So, it is the turn of medicines to see a price hike once again. The Economic Coordination Committee meeting, which was chaired by Finance Minister Ishaq Dar, decided to increase the prices of 19 medicines, among them being drugs that provide relief from fever and pain, such as paracetamol.
The meeting also reduced the prices of 20 medicines and fixed the maximum retail price of 18 new drugs.
A few months back, Paracetamol’s most common brand, Panadol, had run out following the COVID-19 pandemic and the recent floods. The company that produces this over-the-counter medicine stopped its production, saying the cost of production had increased more than its maximum retail price. The government stepped in and increased its price, but that too did not make the drug available.
Even though paracetamol was available under various names, the Panadol crisis had a significant impact on citizens. And this propelled other manufacturers of paracetamol to raise their concerns regarding the drug’s pricing.
In its meeting, the ECC gave its nod to increasing the price of paracetamol, following which paracetamol plain will now cost Rs2.67 and paracetamol extra will be available for Rs3.32.
The ECC also took up the maximum retail price of 119 drugs under the hardship category as per the recommendations of the Drug Pricing Committee.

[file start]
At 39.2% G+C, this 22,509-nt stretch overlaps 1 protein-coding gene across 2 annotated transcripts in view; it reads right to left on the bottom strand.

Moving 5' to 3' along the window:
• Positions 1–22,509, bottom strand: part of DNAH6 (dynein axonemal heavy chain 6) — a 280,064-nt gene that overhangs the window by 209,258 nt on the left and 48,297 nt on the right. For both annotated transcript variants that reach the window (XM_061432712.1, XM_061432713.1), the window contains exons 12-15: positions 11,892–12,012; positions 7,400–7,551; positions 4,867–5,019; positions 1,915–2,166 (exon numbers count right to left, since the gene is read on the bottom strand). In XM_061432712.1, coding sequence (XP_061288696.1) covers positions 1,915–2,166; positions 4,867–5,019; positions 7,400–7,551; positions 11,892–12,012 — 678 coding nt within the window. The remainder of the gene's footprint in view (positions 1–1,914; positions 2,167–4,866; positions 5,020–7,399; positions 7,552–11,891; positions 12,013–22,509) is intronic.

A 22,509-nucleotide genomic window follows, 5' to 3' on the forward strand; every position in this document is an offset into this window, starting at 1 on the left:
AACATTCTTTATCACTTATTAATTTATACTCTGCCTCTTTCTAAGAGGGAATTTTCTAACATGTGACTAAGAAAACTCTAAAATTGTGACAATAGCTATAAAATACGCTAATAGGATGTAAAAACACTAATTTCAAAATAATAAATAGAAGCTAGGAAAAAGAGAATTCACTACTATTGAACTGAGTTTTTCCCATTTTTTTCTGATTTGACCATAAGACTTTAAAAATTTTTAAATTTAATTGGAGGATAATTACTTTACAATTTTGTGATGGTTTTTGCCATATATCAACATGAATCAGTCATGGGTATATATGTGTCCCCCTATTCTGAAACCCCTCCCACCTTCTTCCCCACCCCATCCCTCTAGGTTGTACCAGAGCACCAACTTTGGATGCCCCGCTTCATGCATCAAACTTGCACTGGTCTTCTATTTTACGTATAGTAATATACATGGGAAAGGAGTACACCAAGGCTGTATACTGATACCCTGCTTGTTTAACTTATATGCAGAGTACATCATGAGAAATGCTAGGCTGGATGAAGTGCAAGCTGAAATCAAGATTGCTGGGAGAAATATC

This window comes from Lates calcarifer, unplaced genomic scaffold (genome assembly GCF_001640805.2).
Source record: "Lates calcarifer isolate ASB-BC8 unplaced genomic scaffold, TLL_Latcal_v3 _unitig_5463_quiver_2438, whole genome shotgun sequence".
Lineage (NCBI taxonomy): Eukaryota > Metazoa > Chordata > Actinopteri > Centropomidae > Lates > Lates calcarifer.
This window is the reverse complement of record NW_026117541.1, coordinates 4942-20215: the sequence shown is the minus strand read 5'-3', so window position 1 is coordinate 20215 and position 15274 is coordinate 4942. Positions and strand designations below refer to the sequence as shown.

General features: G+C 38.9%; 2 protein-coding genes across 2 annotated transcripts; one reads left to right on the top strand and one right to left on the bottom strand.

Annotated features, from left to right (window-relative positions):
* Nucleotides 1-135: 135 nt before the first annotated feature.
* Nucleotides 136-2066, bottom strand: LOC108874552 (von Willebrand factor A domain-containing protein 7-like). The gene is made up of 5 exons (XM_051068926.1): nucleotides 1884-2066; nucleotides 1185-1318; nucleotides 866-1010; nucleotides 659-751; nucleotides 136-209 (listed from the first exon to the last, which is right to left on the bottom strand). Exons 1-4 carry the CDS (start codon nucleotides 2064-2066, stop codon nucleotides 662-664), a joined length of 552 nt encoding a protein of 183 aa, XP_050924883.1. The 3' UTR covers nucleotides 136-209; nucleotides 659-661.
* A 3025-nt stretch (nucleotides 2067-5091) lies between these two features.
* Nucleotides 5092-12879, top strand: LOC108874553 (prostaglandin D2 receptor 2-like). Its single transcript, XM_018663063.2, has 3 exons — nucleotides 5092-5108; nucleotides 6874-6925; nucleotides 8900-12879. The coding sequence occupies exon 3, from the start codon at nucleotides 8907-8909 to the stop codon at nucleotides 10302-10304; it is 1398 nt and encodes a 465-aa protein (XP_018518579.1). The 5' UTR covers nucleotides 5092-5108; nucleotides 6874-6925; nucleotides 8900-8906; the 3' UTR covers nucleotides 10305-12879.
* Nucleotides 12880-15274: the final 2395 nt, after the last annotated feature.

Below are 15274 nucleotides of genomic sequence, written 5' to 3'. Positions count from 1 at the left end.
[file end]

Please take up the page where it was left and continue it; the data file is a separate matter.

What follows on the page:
When companies are unable to produce medicines within the existing retail price, they apply for an increase in the retail price under the hardship category.
An official of the health ministry agreed that the cost of active pharmaceutical ingredients had increased following the devaluation of the rupee and the high cost of raw materials.
He said whenever a company applies under the hardship category, the case is reviewed thoroughly.
A few months ago, the issue of the price of life-saving drugs had also come up, with manufacturers requesting an increase of 7 per cent.
According to a study by the World Bank, Pakistan’s poverty rate stands at 39.3 per cent, which means about 90 million people live below the poverty line. But if the ratio is calculated based on the upper middle-income rate, it rises to 78.4 per cent, which means 179 million people live below the poverty line.
With such a high prevalence of poverty, the purchasing power of a large number of people becomes limited, and with a hike in the prices of essential medicines, many people may go without medicines.
Diseases that affect the heart and kidneys, as well as diabetes and hypertension, are very common in Pakistan. A large population suffers from health issues, but unfortunately has limited access to drugs.
Ultimately, people start looking for alternatives, and it is then that things start to go wrong for them.
They fall prey to quacks, so-called Hakims, and fake doctors who exploit their financial shortcomings and end up ruining their health.
The government has to think outside the box to facilitate citizens getting access to medical treatment. A person should not die for want of medicine.